In celebration of the 40th Ryder Cup, four PGA of America officers will ring the opening bell Wednesday morning at the NASDAQ stock exchange in New York.
PGA of America Chief Executive Officer Pete Bevacqua, President Ted Bishop, Vice President Derek Sprague and Secretary Paul Levy are scheduled to participate.
PGA of America's officers are in New York, along with U.S. Ryder Cup captain Tom Watson, to announce the captain's picks for this year's event, to be held at Gleneagles in Scotland from Sept. 26-28. The announcement will be carried live on www.PGA.com and www. RyderCup.com, beginning at 7 p.m. ET.
According to the NASDAQ press release, "The Ryder Cup is one of the world's most popular sporting events and the pre-eminent international team event in golf. This year, the event will take place at Gleneagles in Scotland from Sept. 26-28, as America's best professional golfers take on Europe's premier players and attempt to reclaim the famed Ryder Cup from the strong European team."
Opening and closing bell ceremonies at the NASDAQ are carefully scripted down to the exact minute and "choreographed by a professional event planner," according to the NASDAQ site. It's not only broadcast live by most of the major cable financial networks, but also available as a streaming feed from the NASDAQ website.
Caddies aren't generally household names. Sure, golf fans know who Steve Williams is, but quick, who caddies for Jordan Spieth? (It's Michael Greller, by the way)
If the PGA Tour is a family, then the caddies are the little brother. Yes, they are important but it seems to be they always get picked on the most. The most recent example comes from Rory McIlroy, who is clearly getting ready to scare trick-or-treaters on Halloween.
We all know that McIlroy could have done a lot worse to his caddie, J.P. Fitzgerald. Still, you would think helping guide McIlroy to two major titles and a T5 at the Deutsche Bank Championship would entitle Fitzgerald to a little shut eye.
At least Fitzgerald got to sit wherever he wanted. That's a right Lee Westwood didn't afford the caddies on his flight back from the PGA Championship, telling them to head to the back in "cattle class."
Even if Westwood was being serious (which we highly doubt), I'd still rather sit in the back of a private jet than be in first class on any commercial flight.
Also, if you stick with it long enough and get to be an icon, like Mike "Fluff" Cowan. The PGA Tour's selfie king may even want to take a selfie with you.
For all the joking around, there's a lot of camaraderie between golfers and their caddies, proving the concept that it's one big family. For example, many golfers wore black hats and an orange ribbon in memory of Angela Bennett, the wife of Matt Kuchar's caddie, who died unexpectedly last week.
Talk about a rematch 30 years in the making.
On Sunday, Phil Mickelson was paired with Ernie Els during the third round of the Deutsche Bank Championship at TPC Boston. This is a familiar pairing for those who have followed either Mickelson or Els for a while now.
In 1984, Els edged Mickelson for the World Junior Golf Championship title at Torrey Pines. Want proof? Here's a photo of the two:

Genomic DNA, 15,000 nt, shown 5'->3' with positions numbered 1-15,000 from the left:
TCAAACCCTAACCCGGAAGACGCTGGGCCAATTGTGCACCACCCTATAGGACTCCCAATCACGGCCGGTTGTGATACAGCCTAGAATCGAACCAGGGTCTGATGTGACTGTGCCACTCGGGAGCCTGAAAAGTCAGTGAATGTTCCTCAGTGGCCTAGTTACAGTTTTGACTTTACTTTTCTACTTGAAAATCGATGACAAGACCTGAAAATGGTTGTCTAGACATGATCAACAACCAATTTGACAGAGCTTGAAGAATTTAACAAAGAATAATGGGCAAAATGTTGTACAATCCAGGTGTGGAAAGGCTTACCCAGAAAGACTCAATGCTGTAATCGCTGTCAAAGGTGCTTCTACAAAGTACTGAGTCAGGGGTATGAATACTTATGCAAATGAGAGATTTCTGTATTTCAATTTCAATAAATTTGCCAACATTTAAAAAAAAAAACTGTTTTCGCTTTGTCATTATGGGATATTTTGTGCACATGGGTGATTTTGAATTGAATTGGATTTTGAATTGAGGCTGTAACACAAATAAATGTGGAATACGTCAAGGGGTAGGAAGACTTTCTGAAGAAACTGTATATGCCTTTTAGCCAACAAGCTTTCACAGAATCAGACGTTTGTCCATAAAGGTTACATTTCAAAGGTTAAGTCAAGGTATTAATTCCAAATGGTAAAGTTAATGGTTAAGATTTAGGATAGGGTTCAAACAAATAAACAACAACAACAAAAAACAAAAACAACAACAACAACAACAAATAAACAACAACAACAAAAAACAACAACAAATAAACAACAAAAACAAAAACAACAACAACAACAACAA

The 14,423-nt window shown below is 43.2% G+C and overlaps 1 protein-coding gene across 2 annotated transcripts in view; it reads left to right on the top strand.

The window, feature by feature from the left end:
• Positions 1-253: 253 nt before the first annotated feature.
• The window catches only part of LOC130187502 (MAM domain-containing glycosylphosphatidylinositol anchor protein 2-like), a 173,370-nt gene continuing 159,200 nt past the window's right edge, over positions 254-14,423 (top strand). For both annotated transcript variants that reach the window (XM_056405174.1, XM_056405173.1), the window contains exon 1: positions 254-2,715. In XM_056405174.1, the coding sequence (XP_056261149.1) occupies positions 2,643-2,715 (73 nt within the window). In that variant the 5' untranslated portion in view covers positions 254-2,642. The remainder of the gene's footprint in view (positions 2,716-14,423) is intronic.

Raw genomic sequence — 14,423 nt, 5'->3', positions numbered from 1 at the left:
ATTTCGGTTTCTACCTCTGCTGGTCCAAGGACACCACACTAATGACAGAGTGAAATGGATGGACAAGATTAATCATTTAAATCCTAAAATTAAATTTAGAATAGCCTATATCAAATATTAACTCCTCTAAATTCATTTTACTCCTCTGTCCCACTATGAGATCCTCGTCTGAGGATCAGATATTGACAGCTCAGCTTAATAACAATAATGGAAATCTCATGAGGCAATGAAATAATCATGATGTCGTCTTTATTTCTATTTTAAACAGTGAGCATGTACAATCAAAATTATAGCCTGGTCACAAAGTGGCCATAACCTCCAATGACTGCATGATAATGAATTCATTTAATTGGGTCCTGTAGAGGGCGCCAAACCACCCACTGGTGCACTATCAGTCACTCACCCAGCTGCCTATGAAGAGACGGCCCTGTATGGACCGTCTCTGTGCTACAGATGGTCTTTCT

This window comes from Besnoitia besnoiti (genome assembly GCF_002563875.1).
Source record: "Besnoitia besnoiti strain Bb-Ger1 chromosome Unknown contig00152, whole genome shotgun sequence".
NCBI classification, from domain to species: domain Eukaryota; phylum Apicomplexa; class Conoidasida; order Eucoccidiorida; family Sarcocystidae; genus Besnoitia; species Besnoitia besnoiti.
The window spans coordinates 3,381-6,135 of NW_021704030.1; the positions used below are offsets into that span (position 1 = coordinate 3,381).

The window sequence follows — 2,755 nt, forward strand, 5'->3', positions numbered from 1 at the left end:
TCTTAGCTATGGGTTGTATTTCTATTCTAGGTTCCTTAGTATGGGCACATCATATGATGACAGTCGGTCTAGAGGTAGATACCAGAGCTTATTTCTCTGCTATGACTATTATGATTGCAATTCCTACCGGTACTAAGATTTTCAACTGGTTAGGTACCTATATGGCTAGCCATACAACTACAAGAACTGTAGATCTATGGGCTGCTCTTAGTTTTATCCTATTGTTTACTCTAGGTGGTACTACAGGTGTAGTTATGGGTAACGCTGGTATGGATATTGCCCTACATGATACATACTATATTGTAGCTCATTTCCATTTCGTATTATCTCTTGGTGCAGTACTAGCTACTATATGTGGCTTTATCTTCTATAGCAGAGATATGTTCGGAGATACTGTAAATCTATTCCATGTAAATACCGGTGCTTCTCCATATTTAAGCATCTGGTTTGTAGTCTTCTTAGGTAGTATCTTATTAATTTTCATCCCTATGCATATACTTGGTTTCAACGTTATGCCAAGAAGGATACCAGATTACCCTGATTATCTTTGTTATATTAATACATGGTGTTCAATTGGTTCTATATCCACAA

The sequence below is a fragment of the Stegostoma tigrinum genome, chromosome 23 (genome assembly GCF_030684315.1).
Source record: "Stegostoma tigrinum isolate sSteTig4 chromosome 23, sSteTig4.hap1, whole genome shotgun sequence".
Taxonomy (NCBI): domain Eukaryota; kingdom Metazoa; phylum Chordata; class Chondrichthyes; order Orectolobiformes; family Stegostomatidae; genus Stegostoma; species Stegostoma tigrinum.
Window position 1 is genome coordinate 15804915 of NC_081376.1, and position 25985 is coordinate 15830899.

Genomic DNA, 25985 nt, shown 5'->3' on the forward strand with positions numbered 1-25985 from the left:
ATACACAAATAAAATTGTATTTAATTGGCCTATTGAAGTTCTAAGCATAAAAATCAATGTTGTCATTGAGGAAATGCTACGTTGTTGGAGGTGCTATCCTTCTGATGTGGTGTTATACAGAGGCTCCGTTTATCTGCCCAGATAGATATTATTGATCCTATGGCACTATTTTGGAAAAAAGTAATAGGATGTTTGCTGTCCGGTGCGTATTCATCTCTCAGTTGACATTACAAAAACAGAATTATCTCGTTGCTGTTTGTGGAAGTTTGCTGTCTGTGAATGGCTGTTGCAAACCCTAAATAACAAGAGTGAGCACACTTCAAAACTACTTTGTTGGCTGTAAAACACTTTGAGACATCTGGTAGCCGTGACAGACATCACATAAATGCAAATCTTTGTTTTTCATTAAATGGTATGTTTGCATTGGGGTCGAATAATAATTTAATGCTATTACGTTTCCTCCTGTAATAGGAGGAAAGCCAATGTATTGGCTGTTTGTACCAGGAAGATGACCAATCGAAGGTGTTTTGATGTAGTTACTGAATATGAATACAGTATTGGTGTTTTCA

— KPMG Mickelson (@MickelsonHat) August 31, 2014
It's clear in that photo who the winner is, and not just because of the different sizes of the trophies. Mickelson is making a perfect Eli Manning face, and nobody does a Manning face after a victory.
With slightly different stakes on Sunday, it was Mickelson who got the better of Els by one stroke. Mickelson finished his round at 1-over, and sits at 2-over for the tournament, with Els one stroke back in each category.
I can't help but be a little bit disappointed, though. Sunday would have been the perfect time to recreate that photo. Here's to hoping they get paired up again soon.
For a man who is just a couple weeks removed from surgery to implant a pacemaker, Arnold Palmer sure has continued to make headlines this week. Normally, that could be taken as a sign of trouble for an 84-year-old who just had heart surgery. But not in Palmer's case.
First, let's touch on the best news. Palmer has stated that he is feeling well and is reportedly counting the days until he can get back out there and play golf. Palmer had the surgery on Aug. 18, at the UMPC Presbyterian Hospital in Pittsburgh.
Then, there's his grandson Sam Saunders, who fired his second 6-under in a row to take the lead at the Web.com Finals opener. Saunders, 27, finished 45th on Web.com's regular-season money list, and will get a chance to earn his PGA Tour card next year.
Finally, there's the story that once again shows how much Palmer cares about and respects the game. Last weekend, So Yeon Ryu finished the Canadian Women's Open at 23-under par to set the tournament scoring record. For her exploits, Palmer sent her the following letter.
— Soyeon Ryu (@1soyeonryu) August 29, 2014
It's great to see Palmer is almost back to his pre-surgery form. The game needs one of its best ambassadors -- how many other legends would send this note to a recent high school graduate?
We can't wait to see Palmer back on the course, but he's probably looking forward to it even more.